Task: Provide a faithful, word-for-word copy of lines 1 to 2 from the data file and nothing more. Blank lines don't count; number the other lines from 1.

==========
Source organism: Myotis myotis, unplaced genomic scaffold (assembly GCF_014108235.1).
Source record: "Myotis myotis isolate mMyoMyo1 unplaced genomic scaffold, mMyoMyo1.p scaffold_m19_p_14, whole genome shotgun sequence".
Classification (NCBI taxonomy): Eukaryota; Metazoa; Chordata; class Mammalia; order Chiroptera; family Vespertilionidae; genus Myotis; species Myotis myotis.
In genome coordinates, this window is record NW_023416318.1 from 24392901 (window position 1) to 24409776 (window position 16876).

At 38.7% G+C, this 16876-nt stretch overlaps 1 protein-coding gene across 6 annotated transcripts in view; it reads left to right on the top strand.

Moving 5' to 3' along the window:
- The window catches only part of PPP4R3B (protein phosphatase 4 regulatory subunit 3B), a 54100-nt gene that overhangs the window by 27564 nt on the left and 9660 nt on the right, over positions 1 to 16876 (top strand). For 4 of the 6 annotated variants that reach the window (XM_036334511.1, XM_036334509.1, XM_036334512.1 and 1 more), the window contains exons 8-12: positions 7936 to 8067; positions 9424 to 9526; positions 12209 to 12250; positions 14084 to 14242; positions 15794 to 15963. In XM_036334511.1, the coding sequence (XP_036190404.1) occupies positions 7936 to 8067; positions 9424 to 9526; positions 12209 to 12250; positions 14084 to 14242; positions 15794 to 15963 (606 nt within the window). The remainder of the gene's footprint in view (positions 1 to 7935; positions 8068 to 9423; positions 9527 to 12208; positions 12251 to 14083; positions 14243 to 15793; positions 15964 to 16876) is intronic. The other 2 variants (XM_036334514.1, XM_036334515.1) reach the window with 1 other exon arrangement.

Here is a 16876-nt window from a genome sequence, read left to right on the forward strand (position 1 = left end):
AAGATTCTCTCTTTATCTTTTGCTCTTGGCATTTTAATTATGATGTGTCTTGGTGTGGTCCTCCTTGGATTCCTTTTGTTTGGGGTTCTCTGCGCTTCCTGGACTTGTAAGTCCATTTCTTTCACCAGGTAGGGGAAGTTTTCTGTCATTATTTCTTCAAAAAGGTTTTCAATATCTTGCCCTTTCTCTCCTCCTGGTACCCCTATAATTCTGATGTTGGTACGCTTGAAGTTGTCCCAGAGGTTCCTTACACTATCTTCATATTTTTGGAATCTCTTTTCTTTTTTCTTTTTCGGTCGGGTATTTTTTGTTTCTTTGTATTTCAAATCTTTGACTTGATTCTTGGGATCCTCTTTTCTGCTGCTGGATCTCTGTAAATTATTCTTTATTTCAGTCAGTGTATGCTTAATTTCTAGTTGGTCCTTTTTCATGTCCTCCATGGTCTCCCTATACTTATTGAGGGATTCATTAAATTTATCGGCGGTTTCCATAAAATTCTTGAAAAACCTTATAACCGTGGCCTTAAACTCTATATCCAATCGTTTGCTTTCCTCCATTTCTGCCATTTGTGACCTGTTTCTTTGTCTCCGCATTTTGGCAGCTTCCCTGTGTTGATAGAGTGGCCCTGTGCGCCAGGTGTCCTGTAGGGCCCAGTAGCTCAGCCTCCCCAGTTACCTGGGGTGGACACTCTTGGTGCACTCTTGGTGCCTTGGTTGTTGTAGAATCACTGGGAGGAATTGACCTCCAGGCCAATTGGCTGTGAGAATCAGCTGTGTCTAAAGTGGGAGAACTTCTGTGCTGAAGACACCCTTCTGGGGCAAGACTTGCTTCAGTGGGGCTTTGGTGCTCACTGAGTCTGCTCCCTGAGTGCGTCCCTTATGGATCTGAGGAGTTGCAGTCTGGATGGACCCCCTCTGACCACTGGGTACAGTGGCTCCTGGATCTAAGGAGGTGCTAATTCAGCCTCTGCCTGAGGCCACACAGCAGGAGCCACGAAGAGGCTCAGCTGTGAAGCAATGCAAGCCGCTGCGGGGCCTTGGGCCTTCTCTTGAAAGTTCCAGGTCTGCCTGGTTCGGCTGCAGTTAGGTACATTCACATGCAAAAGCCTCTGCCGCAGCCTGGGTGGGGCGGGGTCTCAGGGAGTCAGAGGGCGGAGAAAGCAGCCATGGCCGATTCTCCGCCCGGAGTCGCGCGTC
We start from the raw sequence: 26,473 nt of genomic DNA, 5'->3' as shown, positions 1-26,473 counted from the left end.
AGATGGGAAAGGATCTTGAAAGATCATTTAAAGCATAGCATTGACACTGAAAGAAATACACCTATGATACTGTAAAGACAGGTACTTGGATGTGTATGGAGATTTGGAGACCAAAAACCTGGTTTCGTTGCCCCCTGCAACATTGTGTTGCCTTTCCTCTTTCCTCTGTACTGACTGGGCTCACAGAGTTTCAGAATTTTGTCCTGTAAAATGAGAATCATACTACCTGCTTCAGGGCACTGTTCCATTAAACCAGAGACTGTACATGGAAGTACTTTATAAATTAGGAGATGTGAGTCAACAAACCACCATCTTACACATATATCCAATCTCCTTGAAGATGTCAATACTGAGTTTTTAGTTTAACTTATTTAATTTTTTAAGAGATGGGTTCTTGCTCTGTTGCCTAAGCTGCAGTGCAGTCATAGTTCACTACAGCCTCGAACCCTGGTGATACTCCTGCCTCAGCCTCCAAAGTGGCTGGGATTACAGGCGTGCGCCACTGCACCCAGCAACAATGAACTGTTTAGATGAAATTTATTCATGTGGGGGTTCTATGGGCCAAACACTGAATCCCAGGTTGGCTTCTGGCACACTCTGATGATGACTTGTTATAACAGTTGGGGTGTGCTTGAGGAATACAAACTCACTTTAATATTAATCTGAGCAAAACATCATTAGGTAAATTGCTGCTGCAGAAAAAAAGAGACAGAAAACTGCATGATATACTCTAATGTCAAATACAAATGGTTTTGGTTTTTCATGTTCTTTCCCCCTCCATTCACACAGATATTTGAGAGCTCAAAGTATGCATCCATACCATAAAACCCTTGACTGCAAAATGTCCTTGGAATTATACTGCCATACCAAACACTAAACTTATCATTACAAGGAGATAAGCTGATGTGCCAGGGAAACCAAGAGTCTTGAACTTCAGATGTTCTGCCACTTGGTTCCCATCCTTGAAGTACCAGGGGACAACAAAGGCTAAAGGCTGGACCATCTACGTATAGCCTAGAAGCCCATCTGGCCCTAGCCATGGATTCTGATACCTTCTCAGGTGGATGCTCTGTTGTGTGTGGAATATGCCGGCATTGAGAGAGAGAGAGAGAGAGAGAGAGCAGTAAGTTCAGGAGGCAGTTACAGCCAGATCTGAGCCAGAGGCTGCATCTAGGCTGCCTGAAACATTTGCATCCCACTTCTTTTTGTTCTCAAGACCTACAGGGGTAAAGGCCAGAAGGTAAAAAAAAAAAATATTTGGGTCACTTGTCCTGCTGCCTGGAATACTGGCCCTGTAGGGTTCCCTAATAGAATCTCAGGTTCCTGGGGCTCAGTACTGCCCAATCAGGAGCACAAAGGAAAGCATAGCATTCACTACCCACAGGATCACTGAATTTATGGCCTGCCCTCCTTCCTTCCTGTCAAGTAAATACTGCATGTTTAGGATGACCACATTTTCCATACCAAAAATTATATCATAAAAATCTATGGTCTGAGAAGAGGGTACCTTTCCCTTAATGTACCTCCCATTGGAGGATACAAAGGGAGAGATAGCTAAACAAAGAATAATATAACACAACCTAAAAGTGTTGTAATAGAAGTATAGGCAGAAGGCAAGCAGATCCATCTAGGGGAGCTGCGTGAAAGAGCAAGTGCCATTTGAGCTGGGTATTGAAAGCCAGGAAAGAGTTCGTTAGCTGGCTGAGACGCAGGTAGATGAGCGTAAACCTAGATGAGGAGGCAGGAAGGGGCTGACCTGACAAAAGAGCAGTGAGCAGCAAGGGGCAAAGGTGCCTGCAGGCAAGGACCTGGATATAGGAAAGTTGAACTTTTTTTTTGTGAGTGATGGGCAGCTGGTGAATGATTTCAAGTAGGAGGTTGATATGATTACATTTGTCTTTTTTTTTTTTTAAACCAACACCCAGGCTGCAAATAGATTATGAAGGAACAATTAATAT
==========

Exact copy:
Source organism: Myotis myotis, unplaced genomic scaffold (assembly GCF_014108235.1).
Source record: "Myotis myotis isolate mMyoMyo1 unplaced genomic scaffold, mMyoMyo1.p scaffold_m19_p_14, whole genome shotgun sequence".